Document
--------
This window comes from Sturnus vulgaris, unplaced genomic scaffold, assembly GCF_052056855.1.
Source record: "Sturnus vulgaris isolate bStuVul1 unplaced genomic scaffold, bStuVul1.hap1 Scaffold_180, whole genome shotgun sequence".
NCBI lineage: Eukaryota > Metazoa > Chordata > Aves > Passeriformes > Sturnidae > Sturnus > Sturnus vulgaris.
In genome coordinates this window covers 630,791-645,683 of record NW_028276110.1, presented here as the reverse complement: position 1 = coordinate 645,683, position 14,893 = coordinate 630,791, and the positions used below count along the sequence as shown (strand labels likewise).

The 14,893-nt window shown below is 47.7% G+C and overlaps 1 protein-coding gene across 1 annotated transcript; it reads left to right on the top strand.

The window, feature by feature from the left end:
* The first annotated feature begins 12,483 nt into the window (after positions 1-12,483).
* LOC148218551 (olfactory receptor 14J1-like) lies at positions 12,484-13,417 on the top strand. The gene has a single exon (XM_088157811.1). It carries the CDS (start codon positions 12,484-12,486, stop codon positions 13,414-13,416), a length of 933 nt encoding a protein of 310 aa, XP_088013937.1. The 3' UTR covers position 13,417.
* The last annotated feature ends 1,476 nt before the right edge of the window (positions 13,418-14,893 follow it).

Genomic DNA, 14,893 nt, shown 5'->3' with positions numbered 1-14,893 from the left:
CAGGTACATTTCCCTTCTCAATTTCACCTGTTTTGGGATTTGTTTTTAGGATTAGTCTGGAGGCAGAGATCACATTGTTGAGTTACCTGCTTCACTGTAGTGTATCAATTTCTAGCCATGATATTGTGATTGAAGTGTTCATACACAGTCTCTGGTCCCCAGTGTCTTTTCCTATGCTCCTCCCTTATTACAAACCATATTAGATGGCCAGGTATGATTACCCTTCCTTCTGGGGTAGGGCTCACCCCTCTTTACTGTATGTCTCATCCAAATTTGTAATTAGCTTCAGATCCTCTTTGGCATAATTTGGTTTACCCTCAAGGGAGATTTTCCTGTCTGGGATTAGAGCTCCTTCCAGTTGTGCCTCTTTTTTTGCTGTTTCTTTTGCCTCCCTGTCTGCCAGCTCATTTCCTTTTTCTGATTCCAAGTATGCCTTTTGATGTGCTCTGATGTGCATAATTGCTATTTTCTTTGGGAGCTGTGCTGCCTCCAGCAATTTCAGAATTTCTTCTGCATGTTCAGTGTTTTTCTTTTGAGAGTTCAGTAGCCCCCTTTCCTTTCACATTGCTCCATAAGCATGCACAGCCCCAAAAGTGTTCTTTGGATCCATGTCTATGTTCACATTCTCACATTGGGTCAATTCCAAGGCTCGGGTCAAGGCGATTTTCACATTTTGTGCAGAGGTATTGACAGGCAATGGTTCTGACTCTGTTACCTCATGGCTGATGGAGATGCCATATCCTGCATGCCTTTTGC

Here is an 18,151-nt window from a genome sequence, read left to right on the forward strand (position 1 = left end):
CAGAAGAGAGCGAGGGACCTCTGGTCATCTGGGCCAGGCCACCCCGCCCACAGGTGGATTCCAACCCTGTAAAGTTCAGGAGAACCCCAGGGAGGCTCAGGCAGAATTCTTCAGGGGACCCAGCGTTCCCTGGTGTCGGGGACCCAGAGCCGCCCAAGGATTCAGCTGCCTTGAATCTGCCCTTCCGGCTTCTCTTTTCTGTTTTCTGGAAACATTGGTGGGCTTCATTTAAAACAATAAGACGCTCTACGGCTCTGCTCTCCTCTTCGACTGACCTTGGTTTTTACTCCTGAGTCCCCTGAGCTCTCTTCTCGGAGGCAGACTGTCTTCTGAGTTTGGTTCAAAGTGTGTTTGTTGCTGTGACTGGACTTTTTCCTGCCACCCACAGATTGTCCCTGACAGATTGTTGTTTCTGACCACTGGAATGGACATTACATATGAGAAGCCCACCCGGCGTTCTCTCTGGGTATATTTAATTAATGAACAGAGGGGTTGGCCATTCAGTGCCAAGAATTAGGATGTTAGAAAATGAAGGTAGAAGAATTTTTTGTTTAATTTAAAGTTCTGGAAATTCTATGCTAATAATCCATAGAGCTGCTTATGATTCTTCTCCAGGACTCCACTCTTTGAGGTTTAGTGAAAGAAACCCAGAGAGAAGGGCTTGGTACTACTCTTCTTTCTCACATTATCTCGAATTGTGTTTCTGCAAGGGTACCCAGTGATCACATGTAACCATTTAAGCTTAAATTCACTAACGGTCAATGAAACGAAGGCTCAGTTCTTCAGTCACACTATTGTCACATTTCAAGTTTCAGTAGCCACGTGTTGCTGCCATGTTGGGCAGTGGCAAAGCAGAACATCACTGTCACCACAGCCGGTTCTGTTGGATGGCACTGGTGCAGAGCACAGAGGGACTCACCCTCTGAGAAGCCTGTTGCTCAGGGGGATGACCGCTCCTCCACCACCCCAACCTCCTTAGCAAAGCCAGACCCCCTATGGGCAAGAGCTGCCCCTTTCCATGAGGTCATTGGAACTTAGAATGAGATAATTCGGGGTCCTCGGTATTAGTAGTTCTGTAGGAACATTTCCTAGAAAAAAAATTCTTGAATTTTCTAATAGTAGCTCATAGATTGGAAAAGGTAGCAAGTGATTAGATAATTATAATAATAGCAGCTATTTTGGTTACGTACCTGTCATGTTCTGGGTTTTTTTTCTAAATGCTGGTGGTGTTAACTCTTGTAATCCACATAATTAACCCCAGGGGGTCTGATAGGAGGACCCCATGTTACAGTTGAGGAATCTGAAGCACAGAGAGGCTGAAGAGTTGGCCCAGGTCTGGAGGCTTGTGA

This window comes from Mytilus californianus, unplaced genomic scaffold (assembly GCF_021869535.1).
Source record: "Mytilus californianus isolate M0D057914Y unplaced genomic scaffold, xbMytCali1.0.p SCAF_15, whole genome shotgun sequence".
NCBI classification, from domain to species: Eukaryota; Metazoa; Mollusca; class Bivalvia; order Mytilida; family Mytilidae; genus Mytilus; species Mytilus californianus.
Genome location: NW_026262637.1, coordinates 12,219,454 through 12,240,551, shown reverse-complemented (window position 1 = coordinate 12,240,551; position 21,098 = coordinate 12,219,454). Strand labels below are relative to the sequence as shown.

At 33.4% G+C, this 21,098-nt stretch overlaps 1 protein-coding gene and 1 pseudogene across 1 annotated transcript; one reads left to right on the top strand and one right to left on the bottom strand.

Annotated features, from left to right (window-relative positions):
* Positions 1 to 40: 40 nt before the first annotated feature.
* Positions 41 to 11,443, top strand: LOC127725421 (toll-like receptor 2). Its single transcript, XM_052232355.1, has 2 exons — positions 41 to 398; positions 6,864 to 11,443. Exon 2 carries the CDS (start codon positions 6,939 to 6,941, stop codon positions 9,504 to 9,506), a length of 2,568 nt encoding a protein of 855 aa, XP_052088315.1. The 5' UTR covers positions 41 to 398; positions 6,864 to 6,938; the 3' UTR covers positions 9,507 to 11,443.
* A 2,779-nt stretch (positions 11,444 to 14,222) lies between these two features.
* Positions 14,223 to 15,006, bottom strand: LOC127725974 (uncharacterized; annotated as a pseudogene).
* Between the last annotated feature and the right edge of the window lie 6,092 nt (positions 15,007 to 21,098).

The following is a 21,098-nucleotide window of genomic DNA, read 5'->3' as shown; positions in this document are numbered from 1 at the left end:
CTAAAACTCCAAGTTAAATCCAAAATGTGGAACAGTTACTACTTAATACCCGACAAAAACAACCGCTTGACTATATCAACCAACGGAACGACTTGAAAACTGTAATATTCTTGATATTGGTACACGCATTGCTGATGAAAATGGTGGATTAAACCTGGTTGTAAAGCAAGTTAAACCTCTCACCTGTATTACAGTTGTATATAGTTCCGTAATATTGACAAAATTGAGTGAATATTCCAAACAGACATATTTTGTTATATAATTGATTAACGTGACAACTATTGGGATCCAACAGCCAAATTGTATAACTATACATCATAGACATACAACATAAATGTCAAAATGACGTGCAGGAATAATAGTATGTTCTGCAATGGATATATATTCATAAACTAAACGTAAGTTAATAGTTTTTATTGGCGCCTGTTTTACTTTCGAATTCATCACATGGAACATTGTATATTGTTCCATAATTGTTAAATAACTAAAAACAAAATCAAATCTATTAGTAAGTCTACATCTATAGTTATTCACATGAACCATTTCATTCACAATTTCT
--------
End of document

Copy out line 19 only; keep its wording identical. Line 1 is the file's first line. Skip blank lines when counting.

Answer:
Annotated features, from left to right (window-relative positions):